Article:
Market_Sales_Channel_Customer

Here are two different examples of companies that sell primarily to consumers (airlines, cars) or businesses (Facebook ads) and what they do for sales & marketing. Of course, all these businesses serve both consumers and businesses to varying degrees.

Delta_Facebook_Mktg_Sales

I’d love to hear how this looks for your business. Happy hunting.

References
“Marketing vs Sales.” Diffen.com. Diffen LLC, n.d. Web. 18 Aug 2017.< http://www.diffen.com/difference/Marketing_vs_Sales >

Selling Your Business – A Primer

This last weekend, I gave a talk at the Unpluggd Conference in Bangalore titled “Selling Your Business.”

It appears that the internet and world at large is filled with information on creating business plans, getting co-founders not to mention loads of advice on fund raising. Yet there is mostly silence or a lot of speculation on selling your business. Sure you hear about “OMG! Did you see Little Eye Labs got acquired by Facebook!” So when you read about RedBus being acquired or an acqui-hire (BuyNBrag) happening or product buy-out (Mango) – what is it that actually goes on? More importantly what is it you want? Are there lessons to be learned from entrepreneurs who’ve sold their businesses with various levels of (un)preparedness and differing degrees of (dis) satisfaction?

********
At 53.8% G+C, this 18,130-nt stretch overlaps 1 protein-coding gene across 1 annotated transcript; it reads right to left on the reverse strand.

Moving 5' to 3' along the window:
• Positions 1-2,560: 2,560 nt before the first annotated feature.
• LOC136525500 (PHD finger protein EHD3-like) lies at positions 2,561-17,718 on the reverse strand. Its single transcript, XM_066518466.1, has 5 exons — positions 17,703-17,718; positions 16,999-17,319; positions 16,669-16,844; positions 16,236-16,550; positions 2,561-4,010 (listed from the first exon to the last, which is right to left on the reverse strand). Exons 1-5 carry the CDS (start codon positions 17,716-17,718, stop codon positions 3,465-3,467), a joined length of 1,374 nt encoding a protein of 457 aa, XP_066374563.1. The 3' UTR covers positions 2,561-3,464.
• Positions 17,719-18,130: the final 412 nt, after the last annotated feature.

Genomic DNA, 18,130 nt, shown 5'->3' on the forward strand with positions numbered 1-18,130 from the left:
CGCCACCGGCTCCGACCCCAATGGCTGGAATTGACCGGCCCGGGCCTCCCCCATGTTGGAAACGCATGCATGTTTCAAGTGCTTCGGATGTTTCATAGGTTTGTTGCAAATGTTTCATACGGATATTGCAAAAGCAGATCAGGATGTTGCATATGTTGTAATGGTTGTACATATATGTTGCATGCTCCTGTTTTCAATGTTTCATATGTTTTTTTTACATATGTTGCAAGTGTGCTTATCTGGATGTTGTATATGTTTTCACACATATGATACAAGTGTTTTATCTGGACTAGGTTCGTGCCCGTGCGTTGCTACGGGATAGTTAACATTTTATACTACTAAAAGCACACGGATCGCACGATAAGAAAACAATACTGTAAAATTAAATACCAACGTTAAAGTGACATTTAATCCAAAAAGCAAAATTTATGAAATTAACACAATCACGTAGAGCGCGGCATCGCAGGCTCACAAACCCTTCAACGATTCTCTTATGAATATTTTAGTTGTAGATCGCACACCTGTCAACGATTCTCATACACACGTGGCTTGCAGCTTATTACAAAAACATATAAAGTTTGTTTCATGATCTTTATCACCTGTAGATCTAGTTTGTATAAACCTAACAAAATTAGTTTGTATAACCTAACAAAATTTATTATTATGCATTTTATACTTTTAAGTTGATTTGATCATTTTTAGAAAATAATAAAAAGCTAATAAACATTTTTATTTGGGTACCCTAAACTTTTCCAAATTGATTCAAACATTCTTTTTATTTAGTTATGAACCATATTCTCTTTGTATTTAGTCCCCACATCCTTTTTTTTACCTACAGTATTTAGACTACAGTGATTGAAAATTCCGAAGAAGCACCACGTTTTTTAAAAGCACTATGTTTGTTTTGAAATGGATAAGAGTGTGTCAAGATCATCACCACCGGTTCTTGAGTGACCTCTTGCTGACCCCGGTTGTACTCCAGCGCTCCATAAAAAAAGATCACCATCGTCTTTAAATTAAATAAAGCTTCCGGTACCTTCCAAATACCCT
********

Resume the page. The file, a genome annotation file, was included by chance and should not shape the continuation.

The talk was intended to serve as a brief How-to ranging from, “Should you sell?” “Where do you start?”, Who should be involved? What do investment bankers or other consultants do? all the way to the mechanics and esoterica of valuations, deal structuring etc. and the lessons learned from other Indian tech and non-tech firms going through a merger and acquisition (M&A).